Even if you have a filter installed in your home, we recommend following the instructions of the water provider, especially that you don’t know the levels of contaminants that are in municipal water and you don’t know if your filter is built to handle it.

When the water notice is revoked, you should replace your filter cartridges with new ones.

What Filter Should You Install?

Despite the many filters that are advertised on the market, there are only a few categories of filters that you can install in your home.

Based on filtration technology, these are:

  • Activated carbon filters;
  • Reverse osmosis filter systems;
  • Ceramic filters;
  • Ultraviolet water purifiers.

Of the four categories, reverse osmosis filters are the most complex, because they combine several filter cartridges in addition to the reverse osmosis membrane that lends its name to the entire system.

Reverse osmosis filters are the best for a complex filtration when several types of contaminants need removing. These filters are suitable to tackle heavy metals, fluoride, arsenic, bacteria, viruses, and hundreds of other contamination issues.

Activated carbon filters are perhaps the most popular and nearly every filter system uses activated carbon filter cartridges in one form or another.

These filters are excellent for targeting chlorine, volatile organic compounds and some bacteria like Giardia.

Ceramic filters are used in shower filters, gravity water filters, multi-stage under-sink or whole house filters.

On their own, ceramic filters remove cysts, bacteria, viruses, and small particulates and organic matter. If they contain activated carbon inserts, ceramic filters also remove all contaminants that are removed by activated carbon filters.

Ultraviolet water purifiers are used exclusively to eradicate bacteria, viruses and any other microorganism from water. Unless combined with other filtration technologies, UV filters don’t remove anything else.

Depending on where they’re installed, we distinguish:

  • Countertop water filters;
  • Undersink water filters;
  • Inline filters;
  • Whole house water filters.

Of these, all filters filter water at the point of use they are installed at, except for whole house water filters, which are installed at water’s point of entry in your home and filters your entire water supply.

When you’re choosing a water filter, one of the first things to consider is contaminant removal ability. If you find the filter that can do the job, next you can consider size, filtered water output, costs, maintenance, installation, and other aspects that are specific to your need.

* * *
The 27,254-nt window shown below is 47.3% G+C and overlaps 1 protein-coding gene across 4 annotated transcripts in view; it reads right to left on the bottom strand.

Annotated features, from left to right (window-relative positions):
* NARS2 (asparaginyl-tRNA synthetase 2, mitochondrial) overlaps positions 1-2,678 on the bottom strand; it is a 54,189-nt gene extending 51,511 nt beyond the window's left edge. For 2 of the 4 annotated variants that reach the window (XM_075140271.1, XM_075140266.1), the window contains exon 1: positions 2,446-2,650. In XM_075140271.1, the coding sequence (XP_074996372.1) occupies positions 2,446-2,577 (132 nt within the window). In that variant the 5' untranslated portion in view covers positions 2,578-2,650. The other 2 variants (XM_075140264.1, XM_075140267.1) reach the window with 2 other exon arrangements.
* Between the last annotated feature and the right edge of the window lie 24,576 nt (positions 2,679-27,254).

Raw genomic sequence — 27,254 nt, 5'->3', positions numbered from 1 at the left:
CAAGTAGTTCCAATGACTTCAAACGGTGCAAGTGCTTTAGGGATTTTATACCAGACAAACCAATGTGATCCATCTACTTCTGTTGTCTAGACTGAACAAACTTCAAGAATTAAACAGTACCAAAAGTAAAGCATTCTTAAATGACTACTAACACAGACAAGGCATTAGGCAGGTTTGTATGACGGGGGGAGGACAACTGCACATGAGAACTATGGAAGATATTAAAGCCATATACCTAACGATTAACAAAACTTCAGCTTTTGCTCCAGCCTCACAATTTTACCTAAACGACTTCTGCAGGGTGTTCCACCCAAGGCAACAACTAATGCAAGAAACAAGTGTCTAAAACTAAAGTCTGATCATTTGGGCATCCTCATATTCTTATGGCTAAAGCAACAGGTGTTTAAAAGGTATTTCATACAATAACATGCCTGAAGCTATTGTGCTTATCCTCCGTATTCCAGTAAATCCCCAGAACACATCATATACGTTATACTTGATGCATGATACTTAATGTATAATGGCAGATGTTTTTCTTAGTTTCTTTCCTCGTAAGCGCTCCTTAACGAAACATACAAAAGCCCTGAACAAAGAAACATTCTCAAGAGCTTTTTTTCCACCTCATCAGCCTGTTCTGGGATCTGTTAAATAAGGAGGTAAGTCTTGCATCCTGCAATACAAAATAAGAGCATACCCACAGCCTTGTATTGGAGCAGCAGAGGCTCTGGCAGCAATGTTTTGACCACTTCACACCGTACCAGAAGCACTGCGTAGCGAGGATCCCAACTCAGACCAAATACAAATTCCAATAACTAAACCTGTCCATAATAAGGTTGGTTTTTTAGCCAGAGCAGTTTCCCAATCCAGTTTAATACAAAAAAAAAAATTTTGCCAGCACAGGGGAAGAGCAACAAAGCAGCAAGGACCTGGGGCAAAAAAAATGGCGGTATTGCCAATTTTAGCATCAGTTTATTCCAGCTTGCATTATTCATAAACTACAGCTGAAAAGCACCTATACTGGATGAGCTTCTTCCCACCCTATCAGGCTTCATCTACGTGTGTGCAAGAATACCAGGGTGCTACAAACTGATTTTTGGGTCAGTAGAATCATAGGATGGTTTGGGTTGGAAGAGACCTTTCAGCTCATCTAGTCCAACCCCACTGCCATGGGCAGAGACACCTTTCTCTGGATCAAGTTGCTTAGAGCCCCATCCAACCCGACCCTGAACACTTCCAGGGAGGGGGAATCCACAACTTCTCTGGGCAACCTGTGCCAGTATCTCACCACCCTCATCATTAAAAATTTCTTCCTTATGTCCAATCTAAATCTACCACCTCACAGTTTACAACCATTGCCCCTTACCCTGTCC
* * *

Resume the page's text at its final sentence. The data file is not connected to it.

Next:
One thing is certain, however, if you buy a point of use filter, don’t expect to have filtered water at every water outlet in your home. To have filtered water throughout your home, choose a whole house water filter.

Another thing to remember is that water filters may reduce some of the lime-scale in you water, but unless they contain scale-inhibiting filter media, you’ll still need to address hard water problems as well.

Water filters are one of the simplest ways to reduce your reliance on bottled water and save money in the process. Regardless of the type of water filter you get, you’ll be helping your environment, and you’ll be saving money on bottled water.

Final Thoughts

If you’re considering switching to bottled water, it’s important to test your water and see what kind of water filter is best for you.

You should install a water filter in any of the following cases:

  • You’re pregnant or nursing;
  • If there are any children in your household;
  • If you’re immunocompromised;
  • If there are any old people in your household;
  • If you have asthma or suffering from any skin condition that can be made worse by exposure to chlorine. In this case it’s advisable to also install a shower or bath filter or go for a whole house water filter system.

Water filters are a worthwhile investment that come with the excellent convenience of having drinking water on tap. Whether you’re looking to do away with bottled water or you’re looking to improve the quality of your entire water supply, water filters are the best choice you can make for you and the environment.